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iSeries Strengths


It's difficult to pinpoint the greatest strength of the iSeries* system because depending on who you ask, you get a different response. Rather than expound on what I believe, I polled the experts. I asked IBMers who design and work on the various iSeries components. I asked the magazines technical editors, who consult with and educate iSeries users. And I asked some IT folks who use the system regularly. Certainly there were some repeat responses, but by and large, the respondents named distinct attributes.


Touting Flexibility

Take Ed Clary, CIO of Havertys Furniture, for example. His companys Linux* on iSeries implementation was featured in the magazines July issue. When I sent Ed a note asking for his thoughts, he was quick to reply. "If you are currently running an iSeries system, that typically means you have applications that require OS/400*. There is no getting around the fact that this is proprietary. If you are in this state, the good news is that you can now have the whole world opened to you with standards-based J2EE (Java* 2 Platform, Enterprise Edition), Linux, open-source applications, Intel* storage and now AIX* options. This gives a way to bridge the old to the new. Most 5250 shops are looking to move to better user interfaces and the iSeries system gives you this."


While Ed's shop is clearly on the bleeding edge, others use their iSeries systems for more traditional workloads and are perfectly happy with their 5250 applications. The fact that the iSeries system has the capability to run Java, RPG and other applications also makes it versatile, an attribute that several people cited in their responses. IBM's Bill Berg, senior technical staff member, says this: "New technologies are provided as part of the package and work with what you have already-C++, LDAP (lightweight directory access protocol), Java, WebSphere*, XML, et cetera, are provided and configured in the context of the existing system, with hooks to the database, RPG and the existing operations environment."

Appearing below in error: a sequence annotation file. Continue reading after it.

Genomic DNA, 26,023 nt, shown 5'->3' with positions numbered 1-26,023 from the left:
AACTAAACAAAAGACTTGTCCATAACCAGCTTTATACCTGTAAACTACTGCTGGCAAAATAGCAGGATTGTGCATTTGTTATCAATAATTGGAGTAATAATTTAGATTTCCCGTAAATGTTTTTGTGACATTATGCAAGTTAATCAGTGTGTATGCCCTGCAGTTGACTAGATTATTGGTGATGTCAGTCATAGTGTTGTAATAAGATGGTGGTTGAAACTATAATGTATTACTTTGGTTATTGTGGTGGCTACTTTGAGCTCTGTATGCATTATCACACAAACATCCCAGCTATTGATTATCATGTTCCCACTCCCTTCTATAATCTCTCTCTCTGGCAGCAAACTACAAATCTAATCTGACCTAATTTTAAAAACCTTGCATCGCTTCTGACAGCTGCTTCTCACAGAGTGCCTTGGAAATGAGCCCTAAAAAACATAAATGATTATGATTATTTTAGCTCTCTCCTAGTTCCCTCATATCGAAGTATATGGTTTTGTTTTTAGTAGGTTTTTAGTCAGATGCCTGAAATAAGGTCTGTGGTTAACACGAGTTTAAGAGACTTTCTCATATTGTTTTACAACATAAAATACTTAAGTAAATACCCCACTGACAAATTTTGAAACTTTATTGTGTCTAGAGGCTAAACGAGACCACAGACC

Talking Reliability

Reliability is another attribute praised by several respondents, both IBMers and non-IBMers alike. Michael Ryan, president of Ryan Technology Resources and technical editor for the magazine, explains, "Without a doubt, its one word-reliability. The iSeries system is also extremely flexible and expandable, but thats not why people buy it. Its the reliability. Most iSeries shops have very little unscheduled downtime. I'm working at a client who has been experiencing some hardware problems recently. I told this client that they've had more downtime than all of my other clients put together over the last 24 years. And thats whats so interesting, this client has had four unscheduled downtime events, and thats more than all my other clients combined. Try that on a Windows* server!"


IBMer Kevin Paterson agrees with Ryans assessment. "The thing I like about the iSeries system is it stays up for extended periods without an IPL required with consistent performance," says Paterson, a staff software engineer. "Also, it is not about the hardwares aesthetics, which are acceptable, it is about trusting in the past and knowing that ones system can remain online and available in between the thousands of reboots of its various connected clients (i.e., Windows XP servers) and the very servers it competes with. When I walk in the lab, I see hundreds of iSeries systems and one thing is constant-the recipe by which they are running, the OS/400 operating system, which represents quality and the fusion of best practices for server-centric functionality."


Bryan Burns, system operator for Lake Zurich, Ill. headquartered ECHO Inc., has been with the outdoor power- equipment manufacturer for five years. During that time, the company has moved from an AS/400* 620 to an iSeries 820 to an eServer i5 system. According to Burns, "None of the systems ever crashed-not one minute of unscheduled downtime." Burns also appreciates the fact that the system "calls home" to report problems to Rochester and dispatch help, often before the administrator is aware theres a problem.



"Without a doubt, it's one word -- reliability. The iSeries system is also extremely flexible and expandable, but that's not why people buy it. It's the reliability" - Michael Ryan, president, Ryan Technology Resources

Evelyn Hoover is the content director of IBM Systems magazine. She can be reached at



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